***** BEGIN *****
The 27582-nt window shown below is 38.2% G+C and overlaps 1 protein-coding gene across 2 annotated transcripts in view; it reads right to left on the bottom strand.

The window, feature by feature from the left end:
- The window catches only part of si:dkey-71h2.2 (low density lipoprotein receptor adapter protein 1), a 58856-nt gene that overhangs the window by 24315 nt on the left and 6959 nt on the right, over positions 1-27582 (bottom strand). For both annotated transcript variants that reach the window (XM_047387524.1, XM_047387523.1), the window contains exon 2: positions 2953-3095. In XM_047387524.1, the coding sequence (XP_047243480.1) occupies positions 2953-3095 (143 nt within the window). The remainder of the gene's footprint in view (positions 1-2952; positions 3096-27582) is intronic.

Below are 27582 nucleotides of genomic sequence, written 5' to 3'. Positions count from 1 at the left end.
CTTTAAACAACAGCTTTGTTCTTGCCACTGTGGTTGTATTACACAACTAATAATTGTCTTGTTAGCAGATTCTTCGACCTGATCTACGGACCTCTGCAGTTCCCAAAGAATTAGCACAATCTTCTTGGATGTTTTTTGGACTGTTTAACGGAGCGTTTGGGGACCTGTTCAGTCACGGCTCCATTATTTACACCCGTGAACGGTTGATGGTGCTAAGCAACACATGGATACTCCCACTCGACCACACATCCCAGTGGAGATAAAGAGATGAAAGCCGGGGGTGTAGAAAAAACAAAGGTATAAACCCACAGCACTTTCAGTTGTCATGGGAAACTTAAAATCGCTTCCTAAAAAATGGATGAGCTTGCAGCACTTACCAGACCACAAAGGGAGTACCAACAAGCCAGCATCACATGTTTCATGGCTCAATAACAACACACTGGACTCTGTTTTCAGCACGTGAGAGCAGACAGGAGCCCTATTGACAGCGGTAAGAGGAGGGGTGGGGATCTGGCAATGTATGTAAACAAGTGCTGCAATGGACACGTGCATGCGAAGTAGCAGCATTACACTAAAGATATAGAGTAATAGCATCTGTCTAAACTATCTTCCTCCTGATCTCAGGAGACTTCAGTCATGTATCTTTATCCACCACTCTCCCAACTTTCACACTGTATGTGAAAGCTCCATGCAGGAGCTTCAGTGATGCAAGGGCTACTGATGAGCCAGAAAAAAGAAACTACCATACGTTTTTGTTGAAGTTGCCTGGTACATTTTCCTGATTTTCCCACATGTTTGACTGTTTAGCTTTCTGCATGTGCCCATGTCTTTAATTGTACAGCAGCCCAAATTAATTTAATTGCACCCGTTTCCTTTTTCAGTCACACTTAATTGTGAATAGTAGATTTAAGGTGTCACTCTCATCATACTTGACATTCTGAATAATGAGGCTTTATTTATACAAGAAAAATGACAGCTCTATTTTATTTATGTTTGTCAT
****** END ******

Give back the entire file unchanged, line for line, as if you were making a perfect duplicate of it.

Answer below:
The 27582-nt window shown below is 38.2% G+C and overlaps 1 protein-coding gene across 2 annotated transcripts in view; it reads right to left on the bottom strand.

The window, feature by feature from the left end:
- The window catches only part of si:dkey-71h2.2 (low density lipoprotein receptor adapter protein 1), a 58856-nt gene that overhangs the window by 24315 nt on the left and 6959 nt on the right, over positions 1-27582 (bottom strand). For both annotated transcript variants that reach the window (XM_047387524.1, XM_047387523.1), the window contains exon 2: positions 2953-3095. In XM_047387524.1, the coding sequence (XP_047243480.1) occupies positions 2953-3095 (143 nt within the window). The remainder of the gene's footprint in view (positions 1-2952; positions 3096-27582) is intronic.

Below are 27582 nucleotides of genomic sequence, written 5' to 3'. Positions count from 1 at the left end.
CTTTAAACAACAGCTTTGTTCTTGCCACTGTGGTTGTATTACACAACTAATAATTGTCTTGTTAGCAGATTCTTCGACCTGATCTACGGACCTCTGCAGTTCCCAAAGAATTAGCACAATCTTCTTGGATGTTTTTTGGACTGTTTAACGGAGCGTTTGGGGACCTGTTCAGTCACGGCTCCATTATTTACACCCGTGAACGGTTGATGGTGCTAAGCAACACATGGATACTCCCACTCGACCACACATCCCAGTGGAGATAAAGAGATGAAAGCCGGGGGTGTAGAAAAAACAAAGGTATAAACCCACAGCACTTTCAGTTGTCATGGGAAACTTAAAATCGCTTCCTAAAAAATGGATGAGCTTGCAGCACTTACCAGACCACAAAGGGAGTACCAACAAGCCAGCATCACATGTTTCATGGCTCAATAACAACACACTGGACTCTGTTTTCAGCACGTGAGAGCAGACAGGAGCCCTATTGACAGCGGTAAGAGGAGGGGTGGGGATCTGGCAATGTATGTAAACAAGTGCTGCAATGGACACGTGCATGCGAAGTAGCAGCATTACACTAAAGATATAGAGTAATAGCATCTGTCTAAACTATCTTCCTCCTGATCTCAGGAGACTTCAGTCATGTATCTTTATCCACCACTCTCCCAACTTTCACACTGTATGTGAAAGCTCCATGCAGGAGCTTCAGTGATGCAAGGGCTACTGATGAGCCAGAAAAAAGAAACTACCATACGTTTTTGTTGAAGTTGCCTGGTACATTTTCCTGATTTTCCCACATGTTTGACTGTTTAGCTTTCTGCATGTGCCCATGTCTTTAATTGTACAGCAGCCCAAATTAATTTAATTGCACCCGTTTCCTTTTTCAGTCACACTTAATTGTGAATAGTAGATTTAAGGTGTCACTCTCATCATACTTGACATTCTGAATAATGAGGCTTTATTTATACAAGAAAAATGACAGCTCTATTTTATTTATGTTTGTCAT